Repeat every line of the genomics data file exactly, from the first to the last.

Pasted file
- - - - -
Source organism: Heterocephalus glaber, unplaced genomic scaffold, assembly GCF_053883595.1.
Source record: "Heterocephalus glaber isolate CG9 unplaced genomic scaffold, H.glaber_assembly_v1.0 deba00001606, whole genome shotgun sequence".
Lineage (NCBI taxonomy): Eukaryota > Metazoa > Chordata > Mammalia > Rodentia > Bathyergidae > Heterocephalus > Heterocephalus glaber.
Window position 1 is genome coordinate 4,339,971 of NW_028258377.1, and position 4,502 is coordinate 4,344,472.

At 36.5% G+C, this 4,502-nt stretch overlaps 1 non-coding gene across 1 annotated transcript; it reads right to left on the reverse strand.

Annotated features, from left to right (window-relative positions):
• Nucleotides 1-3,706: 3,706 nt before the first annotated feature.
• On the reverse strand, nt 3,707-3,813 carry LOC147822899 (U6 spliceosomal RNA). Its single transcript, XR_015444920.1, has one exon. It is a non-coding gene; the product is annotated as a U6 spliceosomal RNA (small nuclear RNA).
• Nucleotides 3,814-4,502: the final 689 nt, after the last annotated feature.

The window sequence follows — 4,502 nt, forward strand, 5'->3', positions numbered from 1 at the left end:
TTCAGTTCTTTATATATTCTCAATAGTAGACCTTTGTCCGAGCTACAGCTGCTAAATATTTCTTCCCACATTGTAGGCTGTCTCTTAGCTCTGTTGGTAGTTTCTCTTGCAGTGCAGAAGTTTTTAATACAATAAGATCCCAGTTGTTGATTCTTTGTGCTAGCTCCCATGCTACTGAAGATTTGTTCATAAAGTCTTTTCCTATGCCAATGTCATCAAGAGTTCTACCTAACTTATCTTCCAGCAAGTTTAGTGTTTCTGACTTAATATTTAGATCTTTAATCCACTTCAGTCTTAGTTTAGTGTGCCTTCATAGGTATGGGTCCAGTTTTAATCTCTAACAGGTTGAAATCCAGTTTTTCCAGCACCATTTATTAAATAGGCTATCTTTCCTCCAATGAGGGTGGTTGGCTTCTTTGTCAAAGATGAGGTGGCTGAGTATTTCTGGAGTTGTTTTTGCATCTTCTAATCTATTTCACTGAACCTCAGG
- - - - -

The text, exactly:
Source organism: Heterocephalus glaber, unplaced genomic scaffold, assembly GCF_053883595.1.
Source record: "Heterocephalus glaber isolate CG9 unplaced genomic scaffold, H.glaber_assembly_v1.0 deba00001606, whole genome shotgun sequence".
Lineage (NCBI taxonomy): Eukaryota > Metazoa > Chordata > Mammalia > Rodentia > Bathyergidae > Heterocephalus > Heterocephalus glaber.
Window position 1 is genome coordinate 4,339,971 of NW_028258377.1, and position 4,502 is coordinate 4,344,472.

At 36.5% G+C, this 4,502-nt stretch overlaps 1 non-coding gene across 1 annotated transcript; it reads right to left on the reverse strand.

Annotated features, from left to right (window-relative positions):
• Nucleotides 1-3,706: 3,706 nt before the first annotated feature.
• On the reverse strand, nt 3,707-3,813 carry LOC147822899 (U6 spliceosomal RNA). Its single transcript, XR_015444920.1, has one exon. It is a non-coding gene; the product is annotated as a U6 spliceosomal RNA (small nuclear RNA).
• Nucleotides 3,814-4,502: the final 689 nt, after the last annotated feature.

The window sequence follows — 4,502 nt, forward strand, 5'->3', positions numbered from 1 at the left end:
TTCAGTTCTTTATATATTCTCAATAGTAGACCTTTGTCCGAGCTACAGCTGCTAAATATTTCTTCCCACATTGTAGGCTGTCTCTTAGCTCTGTTGGTAGTTTCTCTTGCAGTGCAGAAGTTTTTAATACAATAAGATCCCAGTTGTTGATTCTTTGTGCTAGCTCCCATGCTACTGAAGATTTGTTCATAAAGTCTTTTCCTATGCCAATGTCATCAAGAGTTCTACCTAACTTATCTTCCAGCAAGTTTAGTGTTTCTGACTTAATATTTAGATCTTTAATCCACTTCAGTCTTAGTTTAGTGTGCCTTCATAGGTATGGGTCCAGTTTTAATCTCTAACAGGTTGAAATCCAGTTTTTCCAGCACCATTTATTAAATAGGCTATCTTTCCTCCAATGAGGGTGGTTGGCTTCTTTGTCAAAGATGAGGTGGCTGAGTATTTCTGGAGTTGTTTTTGCATCTTCTAATCTATTTCACTGAACCTCAGG